Sep 13 2019 – The Desert to Power initiative is an ambitious and innovative partnership-driven initiative of the African Development Bank to transform the Sahel and Sahara region through the deployment of solar technologies, at scale, in eleven countries: Burkina Faso, Chad, Djibouti, Ethiopia, Eritrea, Mali, Mauritania, Niger, Nigeria, Senegal, and Sudan.
Bank Achievements in Energy:
78% of Bank financing is focused on infrastructure. Of the $1.05 billion investments in support of power generation projects, 95% is for renewable energy. Between otal Bank energy commitments reached $4.6 billion, over $1.5 billion per year.
In 2018, 90% of Bank projects were based on climate-informed designs, and $306 million was raised from climate finance funds (GCF, GEF, CIF and other bilateral sources)
More than $76 million has been committed by the Sustainable Energy Fund for Africa(SEFA) to provide access to over 1.6 million people and generate 690 megawatts of renewable energy. SEFA is currently changing to a Special Fund to be able provide concessional finance and technical assistance to support the penetration and scale-up of renewable energy.
A $500 million Facility for Energy Inclusion designed to close funding gaps in the small-scale energy infrastructure sector, mitigate key credit and local currency risks, and catalyze growth in last-mile energy access solutions.
Launch of the Africa Energy Portal (https://africa-energy-portal.org/), a new website designed to become a one-stop-shop for all data, news and information on the African energy sector by providing up-to-date data and statistics to investors, policymakers, and researchers in order to address the data-gap issue in the African energy sector.
Launch of the Africa Energy Marketplace, a live platform created and hosted by the Bank that brings governments, private Sector, and development partners together to drive policy dialogue, accelerate reforms and attract private investments in the African energy sector.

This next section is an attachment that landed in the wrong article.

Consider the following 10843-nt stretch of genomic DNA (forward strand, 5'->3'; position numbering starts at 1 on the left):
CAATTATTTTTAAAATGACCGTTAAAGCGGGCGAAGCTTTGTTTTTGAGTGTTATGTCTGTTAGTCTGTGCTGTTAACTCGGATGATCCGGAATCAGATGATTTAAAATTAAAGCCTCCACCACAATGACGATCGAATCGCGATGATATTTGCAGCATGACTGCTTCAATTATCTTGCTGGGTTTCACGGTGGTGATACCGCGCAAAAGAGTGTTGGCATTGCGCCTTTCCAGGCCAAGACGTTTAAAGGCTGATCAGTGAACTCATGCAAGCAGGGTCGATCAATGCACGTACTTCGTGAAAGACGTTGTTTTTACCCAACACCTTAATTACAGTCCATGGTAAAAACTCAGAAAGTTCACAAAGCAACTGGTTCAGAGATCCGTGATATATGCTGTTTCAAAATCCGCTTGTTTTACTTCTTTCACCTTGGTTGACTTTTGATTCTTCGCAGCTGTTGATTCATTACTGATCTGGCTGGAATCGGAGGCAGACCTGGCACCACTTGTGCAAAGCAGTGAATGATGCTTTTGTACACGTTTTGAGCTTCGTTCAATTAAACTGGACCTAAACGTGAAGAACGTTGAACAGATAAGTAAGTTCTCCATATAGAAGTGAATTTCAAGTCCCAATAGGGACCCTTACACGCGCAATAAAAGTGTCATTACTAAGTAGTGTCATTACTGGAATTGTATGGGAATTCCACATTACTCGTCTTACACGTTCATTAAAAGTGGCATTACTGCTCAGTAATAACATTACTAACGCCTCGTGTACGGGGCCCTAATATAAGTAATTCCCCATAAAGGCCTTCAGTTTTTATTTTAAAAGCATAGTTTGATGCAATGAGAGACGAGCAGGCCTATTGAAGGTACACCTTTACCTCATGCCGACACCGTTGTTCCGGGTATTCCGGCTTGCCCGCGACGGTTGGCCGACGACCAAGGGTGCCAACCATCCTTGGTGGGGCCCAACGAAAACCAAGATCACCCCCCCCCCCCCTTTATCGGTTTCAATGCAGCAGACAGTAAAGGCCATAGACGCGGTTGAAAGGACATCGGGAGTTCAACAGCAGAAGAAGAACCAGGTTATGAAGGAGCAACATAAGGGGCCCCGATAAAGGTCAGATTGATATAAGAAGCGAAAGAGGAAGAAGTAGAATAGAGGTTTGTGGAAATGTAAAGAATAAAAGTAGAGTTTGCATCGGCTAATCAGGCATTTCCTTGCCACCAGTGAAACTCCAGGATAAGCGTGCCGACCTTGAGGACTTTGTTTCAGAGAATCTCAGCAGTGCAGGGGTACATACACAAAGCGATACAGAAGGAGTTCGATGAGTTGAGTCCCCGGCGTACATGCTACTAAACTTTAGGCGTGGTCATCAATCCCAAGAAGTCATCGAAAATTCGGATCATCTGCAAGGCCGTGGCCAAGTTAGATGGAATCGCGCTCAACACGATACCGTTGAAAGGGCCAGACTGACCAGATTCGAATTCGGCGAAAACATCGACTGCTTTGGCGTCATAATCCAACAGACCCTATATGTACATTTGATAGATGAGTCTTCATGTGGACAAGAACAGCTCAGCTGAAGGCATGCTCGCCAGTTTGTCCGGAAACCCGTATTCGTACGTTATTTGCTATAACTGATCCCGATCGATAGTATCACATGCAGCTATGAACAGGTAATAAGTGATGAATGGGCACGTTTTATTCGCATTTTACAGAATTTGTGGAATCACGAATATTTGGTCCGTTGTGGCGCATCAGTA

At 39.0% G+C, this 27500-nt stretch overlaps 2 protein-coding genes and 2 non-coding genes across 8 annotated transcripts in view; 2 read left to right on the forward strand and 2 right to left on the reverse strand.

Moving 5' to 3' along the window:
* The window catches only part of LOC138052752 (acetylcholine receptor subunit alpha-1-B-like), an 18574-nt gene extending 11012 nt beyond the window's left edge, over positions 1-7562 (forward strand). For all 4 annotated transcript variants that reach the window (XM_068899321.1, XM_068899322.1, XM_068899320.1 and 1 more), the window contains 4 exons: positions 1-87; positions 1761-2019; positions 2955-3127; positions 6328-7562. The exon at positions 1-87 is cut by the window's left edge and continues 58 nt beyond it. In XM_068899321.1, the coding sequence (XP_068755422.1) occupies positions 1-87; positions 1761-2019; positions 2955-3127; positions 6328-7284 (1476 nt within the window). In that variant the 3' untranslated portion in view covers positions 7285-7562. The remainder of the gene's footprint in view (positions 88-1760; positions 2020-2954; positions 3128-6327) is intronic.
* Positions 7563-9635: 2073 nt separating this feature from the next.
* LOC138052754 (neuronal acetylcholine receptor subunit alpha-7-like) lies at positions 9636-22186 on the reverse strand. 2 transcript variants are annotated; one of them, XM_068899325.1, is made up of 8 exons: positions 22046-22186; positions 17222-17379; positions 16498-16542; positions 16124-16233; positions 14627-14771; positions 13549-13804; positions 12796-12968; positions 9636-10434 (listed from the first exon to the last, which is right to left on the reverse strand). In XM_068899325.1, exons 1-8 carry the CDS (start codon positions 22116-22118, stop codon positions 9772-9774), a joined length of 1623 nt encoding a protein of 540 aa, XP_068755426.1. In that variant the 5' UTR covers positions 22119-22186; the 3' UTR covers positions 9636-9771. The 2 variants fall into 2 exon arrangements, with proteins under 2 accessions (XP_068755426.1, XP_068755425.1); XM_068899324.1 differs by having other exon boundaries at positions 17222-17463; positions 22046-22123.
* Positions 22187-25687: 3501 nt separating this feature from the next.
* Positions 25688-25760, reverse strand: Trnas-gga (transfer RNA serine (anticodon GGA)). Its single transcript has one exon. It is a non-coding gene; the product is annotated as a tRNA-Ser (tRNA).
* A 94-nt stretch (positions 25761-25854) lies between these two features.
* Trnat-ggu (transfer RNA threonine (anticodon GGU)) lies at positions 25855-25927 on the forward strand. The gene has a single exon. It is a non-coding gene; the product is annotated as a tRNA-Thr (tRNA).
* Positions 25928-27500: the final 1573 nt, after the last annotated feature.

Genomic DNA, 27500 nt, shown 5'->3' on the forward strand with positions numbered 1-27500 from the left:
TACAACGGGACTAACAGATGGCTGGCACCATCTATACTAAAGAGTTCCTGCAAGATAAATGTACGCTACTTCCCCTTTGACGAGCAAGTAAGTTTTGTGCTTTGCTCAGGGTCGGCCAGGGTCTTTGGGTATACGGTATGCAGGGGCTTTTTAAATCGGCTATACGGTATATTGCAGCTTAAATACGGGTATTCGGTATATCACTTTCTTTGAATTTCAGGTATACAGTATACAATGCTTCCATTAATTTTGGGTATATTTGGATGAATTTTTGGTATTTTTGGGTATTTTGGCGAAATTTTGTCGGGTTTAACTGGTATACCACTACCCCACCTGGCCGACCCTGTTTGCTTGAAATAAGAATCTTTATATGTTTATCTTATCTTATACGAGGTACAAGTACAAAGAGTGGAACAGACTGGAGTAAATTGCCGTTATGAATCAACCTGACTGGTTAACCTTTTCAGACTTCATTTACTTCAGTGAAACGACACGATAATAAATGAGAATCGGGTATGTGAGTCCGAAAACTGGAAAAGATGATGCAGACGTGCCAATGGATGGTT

Desert to Power proposes to deliver access to electricity to about 250 million people and to develop up to 10 GW of solar generation capacity through a combination of on-grid and off-grid projects. The initiative is critical in the Bank’s efforts to contribute to the realization of the High 5s, the Sustainable Development Goals, the Paris Climate Agreement, and the Africa Renewable Energy Initiative.
Desert to Power is implemented in partnership with various financial and technical partners, such as the Agence Française de Développement, Africa 50, the Green Climate Fund, MASEN and GOGLA, among others.
What is the focus of the Desert to Power initiative in the G5 Sahel?
The Bank has placed an initial focus on the G5 Sahel countries (Burkina Faso, Chad, Mali, Mauritania and Niger), targeting a 1.1 GW increase in generation capacity and the 60 million people who currently lack access to electricity in the region.
The Bank has identified five priority action areas for the G5 Sahel. One, expand utility-scale solar generation capacity, two, extend and strengthen the power transmission network, three, accelerate electrification through decentralized energy solutions, four, revitalize national power utilities; and five, improve the business climate for increased private sector investments. Capacity building is a cross-cutting component of this initiative, in order to reinforce the impact of mobilized resources. At the G5 Summit, the Bank will request the support of the G5 Sahel leaders and partners to progress with realization of these priorities.
I am delighted that this G5 summit is taking place in Burkina Faso, which is home to the first project developed under the Desert to Power initiative: the Yeleen Rural Electrification Project, which is a multi-million-dollar investment by the African Development Bank, in partnership with the European Union and the Green Climate Fund.
What is unique and transformative about the Desert to Power initiative? What are its expected impacts?
The Desert to Power initiative presents tremendous potential for transformative impact. By enabling the region to harness its solar potential – which is the highest in the world – for sustainable social and economic development, the Desert to Power initiative would ultimately create the largest solar zone in the world.
That said, Desert to Power is not just about energy: it is also about the impact that energy has on the social and economic development of the region, from enhanced agricultural practices for productive use and food security, to upgraded manufacturing value chains, more opportunities for youth employment, and sustainable mitigation actions to combat desertification.
For example, the Yeleen project will use decentralized photovoltaic solar systems to generate 22.6MW through a network of 100 mini power plants, or mini-grids, and turnkey units. In addition to supplying electricity to 100,000 households for 16 hours a day, the project will create over 700 jobs and impact agriculture, entrepreneurship, and industry.